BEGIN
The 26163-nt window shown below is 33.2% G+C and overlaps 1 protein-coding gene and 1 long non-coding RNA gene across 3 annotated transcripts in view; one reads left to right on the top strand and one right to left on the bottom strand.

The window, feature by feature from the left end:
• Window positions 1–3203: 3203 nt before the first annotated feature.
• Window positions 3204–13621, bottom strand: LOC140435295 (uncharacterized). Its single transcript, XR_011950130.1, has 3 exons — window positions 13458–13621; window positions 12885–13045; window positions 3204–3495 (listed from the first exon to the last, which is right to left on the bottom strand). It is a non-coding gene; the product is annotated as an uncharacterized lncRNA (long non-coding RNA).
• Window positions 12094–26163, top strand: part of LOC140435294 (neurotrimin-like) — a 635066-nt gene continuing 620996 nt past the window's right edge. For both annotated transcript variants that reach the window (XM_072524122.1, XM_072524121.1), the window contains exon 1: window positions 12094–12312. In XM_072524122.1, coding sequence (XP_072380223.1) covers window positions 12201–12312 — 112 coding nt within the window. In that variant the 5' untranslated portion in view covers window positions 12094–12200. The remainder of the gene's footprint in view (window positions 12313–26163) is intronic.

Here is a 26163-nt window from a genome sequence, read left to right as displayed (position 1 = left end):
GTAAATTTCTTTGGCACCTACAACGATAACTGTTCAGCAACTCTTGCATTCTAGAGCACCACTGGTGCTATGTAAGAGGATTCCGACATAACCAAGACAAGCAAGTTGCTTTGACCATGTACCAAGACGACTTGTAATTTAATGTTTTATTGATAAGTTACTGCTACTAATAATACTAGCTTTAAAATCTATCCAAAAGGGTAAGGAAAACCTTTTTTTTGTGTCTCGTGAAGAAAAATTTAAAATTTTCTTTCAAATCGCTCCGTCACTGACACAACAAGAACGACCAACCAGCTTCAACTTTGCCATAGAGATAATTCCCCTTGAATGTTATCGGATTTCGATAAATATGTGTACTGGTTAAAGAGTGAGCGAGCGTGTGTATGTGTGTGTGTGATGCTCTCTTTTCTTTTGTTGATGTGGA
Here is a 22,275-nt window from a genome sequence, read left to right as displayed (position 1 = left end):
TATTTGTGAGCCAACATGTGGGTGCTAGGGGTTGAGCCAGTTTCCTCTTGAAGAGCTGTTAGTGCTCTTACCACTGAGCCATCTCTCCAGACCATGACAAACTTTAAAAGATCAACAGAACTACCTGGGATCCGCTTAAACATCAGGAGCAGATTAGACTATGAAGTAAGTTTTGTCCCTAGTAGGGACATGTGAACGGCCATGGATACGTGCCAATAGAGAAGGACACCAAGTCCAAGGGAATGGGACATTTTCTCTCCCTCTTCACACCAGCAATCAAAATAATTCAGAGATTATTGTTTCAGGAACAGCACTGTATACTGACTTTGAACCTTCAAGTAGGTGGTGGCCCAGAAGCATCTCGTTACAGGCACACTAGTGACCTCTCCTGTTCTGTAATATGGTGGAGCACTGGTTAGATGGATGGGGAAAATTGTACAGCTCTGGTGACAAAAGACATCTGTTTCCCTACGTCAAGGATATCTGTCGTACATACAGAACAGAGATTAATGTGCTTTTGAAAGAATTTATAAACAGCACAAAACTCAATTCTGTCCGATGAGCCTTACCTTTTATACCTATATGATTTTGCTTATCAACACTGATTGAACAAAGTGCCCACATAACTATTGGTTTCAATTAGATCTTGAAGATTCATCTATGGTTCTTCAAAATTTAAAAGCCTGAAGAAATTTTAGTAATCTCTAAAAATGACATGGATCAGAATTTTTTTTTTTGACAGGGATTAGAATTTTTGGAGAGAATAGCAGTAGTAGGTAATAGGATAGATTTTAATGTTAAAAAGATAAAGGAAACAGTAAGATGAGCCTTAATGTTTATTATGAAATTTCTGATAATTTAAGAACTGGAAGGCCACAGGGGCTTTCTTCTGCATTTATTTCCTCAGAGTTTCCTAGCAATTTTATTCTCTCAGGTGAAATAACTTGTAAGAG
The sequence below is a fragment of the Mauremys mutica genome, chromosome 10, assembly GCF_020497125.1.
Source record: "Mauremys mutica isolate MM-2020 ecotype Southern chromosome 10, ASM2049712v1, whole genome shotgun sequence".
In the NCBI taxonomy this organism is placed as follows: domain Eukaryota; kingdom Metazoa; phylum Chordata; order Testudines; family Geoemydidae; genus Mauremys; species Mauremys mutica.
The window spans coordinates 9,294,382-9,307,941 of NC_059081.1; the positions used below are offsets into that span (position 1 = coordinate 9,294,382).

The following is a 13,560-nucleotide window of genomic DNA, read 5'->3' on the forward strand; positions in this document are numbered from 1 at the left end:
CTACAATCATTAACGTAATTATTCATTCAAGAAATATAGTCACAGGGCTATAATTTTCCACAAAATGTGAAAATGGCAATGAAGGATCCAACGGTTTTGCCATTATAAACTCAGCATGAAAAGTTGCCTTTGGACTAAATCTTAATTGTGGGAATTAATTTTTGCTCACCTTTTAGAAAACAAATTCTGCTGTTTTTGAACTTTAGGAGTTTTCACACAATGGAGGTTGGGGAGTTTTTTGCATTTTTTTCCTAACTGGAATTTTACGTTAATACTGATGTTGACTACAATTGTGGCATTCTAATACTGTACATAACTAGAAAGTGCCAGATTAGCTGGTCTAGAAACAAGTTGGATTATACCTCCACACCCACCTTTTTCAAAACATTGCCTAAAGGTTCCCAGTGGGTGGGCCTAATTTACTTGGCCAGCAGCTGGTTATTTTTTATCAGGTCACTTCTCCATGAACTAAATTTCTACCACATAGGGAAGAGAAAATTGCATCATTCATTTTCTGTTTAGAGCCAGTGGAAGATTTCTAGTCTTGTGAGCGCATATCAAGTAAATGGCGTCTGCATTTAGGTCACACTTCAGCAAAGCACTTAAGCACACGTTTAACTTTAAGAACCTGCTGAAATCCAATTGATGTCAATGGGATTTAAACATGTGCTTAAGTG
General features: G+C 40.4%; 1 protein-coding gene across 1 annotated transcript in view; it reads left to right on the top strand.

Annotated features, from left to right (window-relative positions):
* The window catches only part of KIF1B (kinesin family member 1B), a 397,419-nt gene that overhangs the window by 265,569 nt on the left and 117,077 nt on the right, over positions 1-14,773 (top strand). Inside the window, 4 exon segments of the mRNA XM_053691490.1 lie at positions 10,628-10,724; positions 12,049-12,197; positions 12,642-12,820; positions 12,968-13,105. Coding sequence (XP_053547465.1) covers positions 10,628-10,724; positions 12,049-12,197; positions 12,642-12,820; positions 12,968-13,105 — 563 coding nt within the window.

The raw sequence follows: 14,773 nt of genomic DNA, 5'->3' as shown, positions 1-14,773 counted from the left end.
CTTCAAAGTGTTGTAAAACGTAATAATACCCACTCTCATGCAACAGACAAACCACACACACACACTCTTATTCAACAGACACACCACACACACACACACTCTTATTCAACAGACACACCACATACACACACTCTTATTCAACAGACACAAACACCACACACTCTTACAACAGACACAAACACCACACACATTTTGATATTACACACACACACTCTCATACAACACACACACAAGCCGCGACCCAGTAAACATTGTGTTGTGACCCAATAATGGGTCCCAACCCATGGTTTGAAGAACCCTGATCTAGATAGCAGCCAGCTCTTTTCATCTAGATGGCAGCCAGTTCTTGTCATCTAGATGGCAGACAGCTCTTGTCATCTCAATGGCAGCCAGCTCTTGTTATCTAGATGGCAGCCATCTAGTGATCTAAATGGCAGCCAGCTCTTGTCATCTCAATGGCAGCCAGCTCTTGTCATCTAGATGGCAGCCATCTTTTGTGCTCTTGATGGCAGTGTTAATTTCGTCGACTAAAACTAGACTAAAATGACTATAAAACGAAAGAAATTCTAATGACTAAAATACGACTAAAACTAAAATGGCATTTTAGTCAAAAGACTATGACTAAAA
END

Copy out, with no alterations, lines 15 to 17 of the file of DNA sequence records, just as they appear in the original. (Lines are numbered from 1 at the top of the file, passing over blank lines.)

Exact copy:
CTACAATCATTAACGTAATTATTCATTCAAGAAATATAGTCACAGGGCTATAATTTTCCACAAAATGTGAAAATGGCAATGAAGGATCCAACGGTTTTGCCATTATAAACTCAGCATGAAAAGTTGCCTTTGGACTAAATCTTAATTGTGGGAATTAATTTTTGCTCACCTTTTAGAAAACAAATTCTGCTGTTTTTGAACTTTAGGAGTTTTCACACAATGGAGGTTGGGGAGTTTTTTGCATTTTTTTCCTAACTGGAATTTTACGTTAATACTGATGTTGACTACAATTGTGGCATTCTAATACTGTACATAACTAGAAAGTGCCAGATTAGCTGGTCTAGAAACAAGTTGGATTATACCTCCACACCCACCTTTTTCAAAACATTGCCTAAAGGTTCCCAGTGGGTGGGCCTAATTTACTTGGCCAGCAGCTGGTTATTTTTTATCAGGTCACTTCTCCATGAACTAAATTTCTACCACATAGGGAAGAGAAAATTGCATCATTCATTTTCTGTTTAGAGCCAGTGGAAGATTTCTAGTCTTGTGAGCGCATATCAAGTAAATGGCGTCTGCATTTAGGTCACACTTCAGCAAAGCACTTAAGCACACGTTTAACTTTAAGAACCTGCTGAAATCCAATTGATGTCAATGGGATTTAAACATGTGCTTAAGTG
General features: G+C 40.4%; 1 protein-coding gene across 1 annotated transcript in view; it reads left to right on the top strand.

Annotated features, from left to right (window-relative positions):